As Amazon Looms, Grocery Stores Look For Their Place In The Retail Revolution
From Amazon Prime food deliveries to meal kit startups like Blue Apron, the way we buy food is changing.
In the audio piece below, listen to experts, grocery store owners and shoppers discuss what they believe will be the future of grocery shopping.
Mall vacancies are the highest they have been in years, big-box stores are closing at rapid rates around the country, and in New York retail landlords are increasingly willing to carve up their space, take on riskier tenants and offer flexible lease deals in order to fill space. In that environment, eateries and food retailers have emerged as a bright spot.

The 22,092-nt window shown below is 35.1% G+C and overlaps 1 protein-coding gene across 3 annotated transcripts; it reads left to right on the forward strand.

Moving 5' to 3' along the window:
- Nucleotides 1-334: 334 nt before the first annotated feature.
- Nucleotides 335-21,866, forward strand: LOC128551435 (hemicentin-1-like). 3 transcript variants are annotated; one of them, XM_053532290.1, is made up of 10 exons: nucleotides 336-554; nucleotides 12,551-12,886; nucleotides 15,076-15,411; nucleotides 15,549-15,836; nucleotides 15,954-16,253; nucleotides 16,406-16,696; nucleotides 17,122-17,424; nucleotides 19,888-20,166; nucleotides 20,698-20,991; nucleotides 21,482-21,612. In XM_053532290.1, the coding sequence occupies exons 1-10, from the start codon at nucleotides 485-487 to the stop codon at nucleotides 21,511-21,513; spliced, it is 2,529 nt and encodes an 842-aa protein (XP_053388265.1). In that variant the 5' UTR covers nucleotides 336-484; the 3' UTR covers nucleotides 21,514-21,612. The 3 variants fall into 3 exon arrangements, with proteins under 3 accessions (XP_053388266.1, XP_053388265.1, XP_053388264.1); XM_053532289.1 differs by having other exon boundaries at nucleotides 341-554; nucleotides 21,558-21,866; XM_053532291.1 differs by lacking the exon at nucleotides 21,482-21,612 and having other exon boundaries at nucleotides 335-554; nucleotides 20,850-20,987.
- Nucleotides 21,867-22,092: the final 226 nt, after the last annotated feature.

“Food probably represents close to 50% of the deals that have been done in the city over the last few years,” said The Shopping Center Group partner David Firestein, who represents Whole Foods, Starbucks and Sweetgreen in the city. “You have a much higher occupancy in food spaces, and you see landlords, some of them, where they started off with the space [saying], ‘We want a dry use, we don’t want food.' If the space sits for a while, they change their mind.”
E-commerce is still a looming threat to brick-and-mortar food and grocery stores. Not only does Amazon now have a $13.7B chunk of the industry with its 2017 purchase of Whole Foods, but some estimates suggest online grocery sales could be worth $100B by 2025.
Still, many think grocery and food is better placed to weather a retail apocalypse than other types of goods.
“Food retailers have continued to do well as a group, they certainly haven’t been hit as much as dry good retailers," Firestein said. "It’s still very much a see, feel, touch type of business.”